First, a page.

The other day I got down “The Institute Cookbook” by Helen Cramp, to look for a particular apple jelly recipe that is, I think, in one of my grandmother’s cookbooks. Helen Cramp’s book was published in 1913, and Martha was born at the turn of the century, so it probably belonged to her stepmother. The recipe used maple syrup as the sweetener and I have so many crab apples this year (and almost nothing else) that I thought I’d give it a try.
The brittle pages are heavily notated. The neat cursive in brown ink is my great grandmother. She wrote long recipes from memory in the blank spots of the book, and commented on additional ingredients (may use 2 Cups of Rhubarb). My grandmother was born left-handed and forced to switch in school. Her cursive is more upright; larger and uneven. She checked off recipes in the index and made notes about doubling or tripling amounts (more Chili, less Marjoram). She had four children and hired hands to feed.
The recipes are a testament to their lives. There are paragraphs on making cottage cheese from the time before pasturized milk, and an entire chapter on Meat Substitutes that would have been handy in 1913. Most of my family members still don’t eat tofu. A century ago they ate Baked Crackers with Cheese, Pimento Roast, Nut Souffle and Migas.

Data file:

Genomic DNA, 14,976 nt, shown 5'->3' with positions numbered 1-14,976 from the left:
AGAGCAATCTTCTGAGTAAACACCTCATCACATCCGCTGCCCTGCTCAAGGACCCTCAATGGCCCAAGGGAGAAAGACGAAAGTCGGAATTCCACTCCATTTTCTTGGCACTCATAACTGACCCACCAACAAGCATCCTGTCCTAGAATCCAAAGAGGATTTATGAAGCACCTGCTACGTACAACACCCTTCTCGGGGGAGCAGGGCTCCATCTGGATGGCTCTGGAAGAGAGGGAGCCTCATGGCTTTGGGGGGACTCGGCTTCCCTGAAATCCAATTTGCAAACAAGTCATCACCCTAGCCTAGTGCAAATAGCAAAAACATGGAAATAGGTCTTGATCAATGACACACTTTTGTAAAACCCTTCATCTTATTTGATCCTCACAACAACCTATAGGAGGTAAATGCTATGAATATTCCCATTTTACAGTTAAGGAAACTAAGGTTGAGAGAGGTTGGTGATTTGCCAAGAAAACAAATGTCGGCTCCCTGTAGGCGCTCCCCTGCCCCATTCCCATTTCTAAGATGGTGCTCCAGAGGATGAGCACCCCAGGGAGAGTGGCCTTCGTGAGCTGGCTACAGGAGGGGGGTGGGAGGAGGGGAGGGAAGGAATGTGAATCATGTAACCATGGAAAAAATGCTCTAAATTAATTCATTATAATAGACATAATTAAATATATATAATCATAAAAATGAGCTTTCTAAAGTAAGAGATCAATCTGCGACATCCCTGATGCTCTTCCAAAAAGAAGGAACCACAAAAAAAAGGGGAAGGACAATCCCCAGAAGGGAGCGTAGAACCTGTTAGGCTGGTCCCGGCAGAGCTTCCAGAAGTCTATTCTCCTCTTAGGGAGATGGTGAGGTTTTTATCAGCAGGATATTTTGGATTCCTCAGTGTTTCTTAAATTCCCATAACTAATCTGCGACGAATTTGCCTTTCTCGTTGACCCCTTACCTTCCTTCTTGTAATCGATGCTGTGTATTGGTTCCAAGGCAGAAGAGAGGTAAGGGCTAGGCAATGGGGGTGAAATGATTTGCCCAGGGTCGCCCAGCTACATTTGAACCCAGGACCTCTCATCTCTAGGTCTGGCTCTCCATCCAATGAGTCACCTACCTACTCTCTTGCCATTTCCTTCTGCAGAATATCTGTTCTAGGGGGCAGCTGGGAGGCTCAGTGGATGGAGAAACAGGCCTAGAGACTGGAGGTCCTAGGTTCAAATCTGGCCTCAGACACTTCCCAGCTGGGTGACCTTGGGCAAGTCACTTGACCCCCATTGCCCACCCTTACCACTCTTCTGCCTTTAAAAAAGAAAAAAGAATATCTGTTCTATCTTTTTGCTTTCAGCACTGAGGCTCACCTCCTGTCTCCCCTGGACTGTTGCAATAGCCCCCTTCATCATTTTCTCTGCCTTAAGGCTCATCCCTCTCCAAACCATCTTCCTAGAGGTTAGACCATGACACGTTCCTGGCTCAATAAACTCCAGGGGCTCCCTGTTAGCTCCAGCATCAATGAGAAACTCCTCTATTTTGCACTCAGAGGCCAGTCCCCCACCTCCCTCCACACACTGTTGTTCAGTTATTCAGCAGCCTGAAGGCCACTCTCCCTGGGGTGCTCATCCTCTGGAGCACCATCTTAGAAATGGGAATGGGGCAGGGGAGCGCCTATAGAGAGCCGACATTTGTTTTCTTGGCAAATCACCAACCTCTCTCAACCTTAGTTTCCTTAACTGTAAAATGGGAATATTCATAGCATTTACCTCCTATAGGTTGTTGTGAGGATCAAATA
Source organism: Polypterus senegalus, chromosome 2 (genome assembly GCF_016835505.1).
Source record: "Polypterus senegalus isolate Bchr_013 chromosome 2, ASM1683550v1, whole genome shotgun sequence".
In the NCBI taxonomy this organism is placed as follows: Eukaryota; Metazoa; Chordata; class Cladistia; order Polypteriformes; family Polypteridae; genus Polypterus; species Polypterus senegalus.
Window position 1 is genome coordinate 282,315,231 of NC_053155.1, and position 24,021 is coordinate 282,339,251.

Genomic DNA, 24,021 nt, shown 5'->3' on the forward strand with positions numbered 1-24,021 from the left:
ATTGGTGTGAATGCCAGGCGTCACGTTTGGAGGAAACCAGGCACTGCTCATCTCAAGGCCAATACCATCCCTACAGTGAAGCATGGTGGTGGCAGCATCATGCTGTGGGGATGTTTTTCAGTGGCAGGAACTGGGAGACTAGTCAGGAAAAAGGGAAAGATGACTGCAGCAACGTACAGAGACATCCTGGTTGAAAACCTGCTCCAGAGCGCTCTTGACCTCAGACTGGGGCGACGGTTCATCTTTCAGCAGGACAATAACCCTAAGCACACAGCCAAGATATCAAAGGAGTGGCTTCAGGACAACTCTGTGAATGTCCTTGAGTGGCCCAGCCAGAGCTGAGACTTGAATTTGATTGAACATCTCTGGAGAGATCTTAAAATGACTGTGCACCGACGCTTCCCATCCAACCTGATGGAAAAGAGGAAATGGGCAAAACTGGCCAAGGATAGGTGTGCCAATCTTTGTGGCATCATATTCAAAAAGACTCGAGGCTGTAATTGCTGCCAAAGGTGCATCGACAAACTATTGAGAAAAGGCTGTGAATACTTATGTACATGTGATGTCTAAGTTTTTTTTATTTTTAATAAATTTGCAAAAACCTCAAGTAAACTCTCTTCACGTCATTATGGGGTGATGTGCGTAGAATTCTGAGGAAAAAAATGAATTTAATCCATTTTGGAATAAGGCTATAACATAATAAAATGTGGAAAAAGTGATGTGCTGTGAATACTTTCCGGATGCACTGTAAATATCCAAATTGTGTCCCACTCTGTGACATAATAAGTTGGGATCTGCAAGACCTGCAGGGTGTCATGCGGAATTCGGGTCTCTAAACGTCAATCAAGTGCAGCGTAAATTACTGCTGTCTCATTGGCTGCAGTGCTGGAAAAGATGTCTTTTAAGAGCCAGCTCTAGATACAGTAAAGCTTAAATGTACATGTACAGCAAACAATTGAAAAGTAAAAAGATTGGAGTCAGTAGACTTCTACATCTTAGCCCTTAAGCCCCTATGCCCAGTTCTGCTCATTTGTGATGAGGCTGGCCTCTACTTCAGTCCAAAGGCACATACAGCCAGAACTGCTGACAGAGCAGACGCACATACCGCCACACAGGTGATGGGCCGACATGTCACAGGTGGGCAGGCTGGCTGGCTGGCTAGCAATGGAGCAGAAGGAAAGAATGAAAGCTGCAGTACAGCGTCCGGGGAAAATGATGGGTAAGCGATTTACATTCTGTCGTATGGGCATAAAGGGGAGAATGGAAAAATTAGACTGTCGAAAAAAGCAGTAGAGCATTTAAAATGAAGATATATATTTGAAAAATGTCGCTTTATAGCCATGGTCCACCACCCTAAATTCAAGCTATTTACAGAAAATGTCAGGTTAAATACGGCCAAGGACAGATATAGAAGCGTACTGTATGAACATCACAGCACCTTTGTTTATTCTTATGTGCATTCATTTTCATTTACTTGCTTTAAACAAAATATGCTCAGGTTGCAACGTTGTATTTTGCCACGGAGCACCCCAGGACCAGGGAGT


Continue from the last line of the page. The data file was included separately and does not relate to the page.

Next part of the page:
Now, I love migas. I learned to make migas from Milcolores and I have to tell you, they bear no resemblance at all to the migas in the Institute Cookbook. Well, I guess the same philosophy might run through both like an underground river, but I was highly amused by my kinfolk’s version.
Soak slices of stale bread and squeeze dry. Put olive oil or drippings in a frying pan and when boiling hot drop in an onion chopped fine, a little groundchili and a pinch of sweet marjoram. Lay the slices of bread in this with plenty of fresh cheese (preferrably goat cheese), finely broken,and fry for about ten minutes (my note – yikes!). Remove to a hot plate; cover with grated cheese, stoned ripe olives and chopped hard-boiled egg.
I may make a series from the book. Up next: Dried Beans Saute.